20) No shorts. Period. Use long sleeved shirts instead of sunscreen.
21) Imshi is the Arabic word used to shoo dogs away; it is deeply insulting. Use it with great care. Beware of some vendor telling you this is how to say “no” to beggars or persistent merchants. I was once pursued at night by young men trying to sell me sex (any kind with any gender I wanted) and it was only when I fixed them with steely eyes and said, “Imshi!” that they quit pestering me.
22) If you are going to be in one place for a time it helps to find and pay a highly qualified local guide; I used both those with university educations and those without (the latter being hereditary guides who were also certified by the state). There is always a local Western academic who has pretty much gone native; find him! He will be your guide to small villages where the arts and crafts will be superb and incredibly inexpensive and to artisans of exceptional skill. Alas, there is no substitute for taste and knowledge and most visitors lack that. Alabaster, carved stone, finely worked leather and brass all have wonderful intricacies of quality, workmanship and taste. One thing which I did not buy (and regret) is the magnificent gold and black silk embroidery, usually of verses from the Holy Koran.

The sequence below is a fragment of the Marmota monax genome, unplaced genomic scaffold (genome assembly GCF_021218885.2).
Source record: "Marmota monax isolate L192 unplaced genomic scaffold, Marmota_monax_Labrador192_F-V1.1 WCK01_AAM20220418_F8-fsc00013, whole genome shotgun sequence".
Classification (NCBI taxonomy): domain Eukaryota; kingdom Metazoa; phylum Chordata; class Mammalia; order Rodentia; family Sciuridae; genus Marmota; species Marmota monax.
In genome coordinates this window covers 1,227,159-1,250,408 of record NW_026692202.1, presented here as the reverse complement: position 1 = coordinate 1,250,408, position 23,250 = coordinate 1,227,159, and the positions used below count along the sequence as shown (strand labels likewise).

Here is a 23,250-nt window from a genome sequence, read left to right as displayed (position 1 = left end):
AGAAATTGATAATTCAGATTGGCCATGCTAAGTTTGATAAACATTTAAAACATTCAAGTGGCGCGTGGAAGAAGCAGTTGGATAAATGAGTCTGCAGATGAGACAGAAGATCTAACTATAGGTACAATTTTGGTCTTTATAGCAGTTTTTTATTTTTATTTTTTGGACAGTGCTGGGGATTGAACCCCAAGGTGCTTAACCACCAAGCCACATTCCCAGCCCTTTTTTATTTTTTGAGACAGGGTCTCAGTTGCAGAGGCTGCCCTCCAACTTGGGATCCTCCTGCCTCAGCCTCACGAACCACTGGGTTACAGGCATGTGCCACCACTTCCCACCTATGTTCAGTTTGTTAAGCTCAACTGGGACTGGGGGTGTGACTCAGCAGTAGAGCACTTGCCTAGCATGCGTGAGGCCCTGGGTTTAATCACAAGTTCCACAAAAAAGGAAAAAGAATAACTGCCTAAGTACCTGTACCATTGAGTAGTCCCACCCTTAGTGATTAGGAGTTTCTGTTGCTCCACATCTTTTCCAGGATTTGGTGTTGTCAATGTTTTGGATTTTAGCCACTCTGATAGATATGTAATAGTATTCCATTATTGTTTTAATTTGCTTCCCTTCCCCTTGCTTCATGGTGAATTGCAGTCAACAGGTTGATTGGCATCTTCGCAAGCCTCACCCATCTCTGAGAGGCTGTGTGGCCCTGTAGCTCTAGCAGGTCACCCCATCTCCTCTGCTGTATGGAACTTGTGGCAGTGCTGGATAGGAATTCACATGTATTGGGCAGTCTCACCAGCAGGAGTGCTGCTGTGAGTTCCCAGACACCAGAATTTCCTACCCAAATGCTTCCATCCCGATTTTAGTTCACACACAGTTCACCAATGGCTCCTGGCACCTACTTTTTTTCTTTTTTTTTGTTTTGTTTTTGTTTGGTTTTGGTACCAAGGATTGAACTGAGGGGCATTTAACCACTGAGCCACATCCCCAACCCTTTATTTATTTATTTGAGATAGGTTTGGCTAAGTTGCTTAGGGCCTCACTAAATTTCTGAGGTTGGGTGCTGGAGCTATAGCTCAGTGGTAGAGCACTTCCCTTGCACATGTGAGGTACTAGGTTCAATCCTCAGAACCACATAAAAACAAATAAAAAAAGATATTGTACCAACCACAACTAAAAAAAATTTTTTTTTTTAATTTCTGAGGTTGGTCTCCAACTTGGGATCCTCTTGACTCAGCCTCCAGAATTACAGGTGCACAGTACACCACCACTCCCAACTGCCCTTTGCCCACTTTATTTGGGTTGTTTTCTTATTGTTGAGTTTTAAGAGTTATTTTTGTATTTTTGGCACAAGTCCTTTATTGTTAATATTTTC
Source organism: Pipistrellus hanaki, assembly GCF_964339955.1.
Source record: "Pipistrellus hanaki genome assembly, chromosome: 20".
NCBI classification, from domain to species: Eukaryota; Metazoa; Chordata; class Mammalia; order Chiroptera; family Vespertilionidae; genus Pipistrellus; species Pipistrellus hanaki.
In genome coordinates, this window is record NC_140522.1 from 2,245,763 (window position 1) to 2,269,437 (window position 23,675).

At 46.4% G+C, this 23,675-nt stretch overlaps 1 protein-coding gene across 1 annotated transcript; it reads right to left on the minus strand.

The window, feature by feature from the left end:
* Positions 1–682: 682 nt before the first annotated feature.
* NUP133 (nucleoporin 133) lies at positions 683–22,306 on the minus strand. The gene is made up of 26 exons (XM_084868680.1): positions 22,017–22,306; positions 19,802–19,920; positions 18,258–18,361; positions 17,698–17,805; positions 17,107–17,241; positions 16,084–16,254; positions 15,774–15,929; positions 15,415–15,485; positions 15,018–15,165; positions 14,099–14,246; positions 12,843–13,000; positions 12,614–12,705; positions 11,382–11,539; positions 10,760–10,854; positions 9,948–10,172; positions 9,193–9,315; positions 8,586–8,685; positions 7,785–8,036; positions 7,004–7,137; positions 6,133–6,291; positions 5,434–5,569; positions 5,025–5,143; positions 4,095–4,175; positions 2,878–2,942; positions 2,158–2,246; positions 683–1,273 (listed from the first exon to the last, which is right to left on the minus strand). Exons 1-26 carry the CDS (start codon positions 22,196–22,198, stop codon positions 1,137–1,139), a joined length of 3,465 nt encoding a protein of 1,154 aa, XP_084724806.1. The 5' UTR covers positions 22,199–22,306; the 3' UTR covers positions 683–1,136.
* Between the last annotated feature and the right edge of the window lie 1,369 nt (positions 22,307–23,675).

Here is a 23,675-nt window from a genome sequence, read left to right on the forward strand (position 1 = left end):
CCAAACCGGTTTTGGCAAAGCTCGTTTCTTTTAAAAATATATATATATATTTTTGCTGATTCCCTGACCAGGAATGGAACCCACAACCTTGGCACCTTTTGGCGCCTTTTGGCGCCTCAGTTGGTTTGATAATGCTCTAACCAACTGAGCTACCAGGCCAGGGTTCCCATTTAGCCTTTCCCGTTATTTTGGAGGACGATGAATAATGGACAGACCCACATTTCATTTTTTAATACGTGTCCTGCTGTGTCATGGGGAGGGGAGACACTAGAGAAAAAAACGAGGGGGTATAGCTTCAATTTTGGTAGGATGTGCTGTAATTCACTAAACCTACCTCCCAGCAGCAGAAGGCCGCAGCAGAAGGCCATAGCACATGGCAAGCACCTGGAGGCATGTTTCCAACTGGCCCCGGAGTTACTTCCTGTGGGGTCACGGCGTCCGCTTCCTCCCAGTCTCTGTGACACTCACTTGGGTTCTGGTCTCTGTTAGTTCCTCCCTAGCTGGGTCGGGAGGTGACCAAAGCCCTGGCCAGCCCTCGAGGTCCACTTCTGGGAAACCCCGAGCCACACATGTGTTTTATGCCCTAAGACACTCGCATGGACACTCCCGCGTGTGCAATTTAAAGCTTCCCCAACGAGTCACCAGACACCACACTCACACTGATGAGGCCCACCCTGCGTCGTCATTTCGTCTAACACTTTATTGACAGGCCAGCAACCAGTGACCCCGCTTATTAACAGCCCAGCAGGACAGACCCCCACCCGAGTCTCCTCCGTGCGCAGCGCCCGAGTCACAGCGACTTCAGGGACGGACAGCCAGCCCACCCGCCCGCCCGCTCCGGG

23) Don’t buy rugs unless you learn something about them before you go — and I mean really learn. Visit some local rug merchants in Pitt! Also, realize that the knots are tied by small children. This is not necessarily an awful thing. They kids work about 4-6 hours a day and then are educated, albeit Madrassa-style. They learn to read and do numbers and are fed and clothed. It is best to go to the rug factories where you can see the kids at work AND see where the live and are educated. Keep in mind these kids would be out on the street and that is bad business almost anywhere.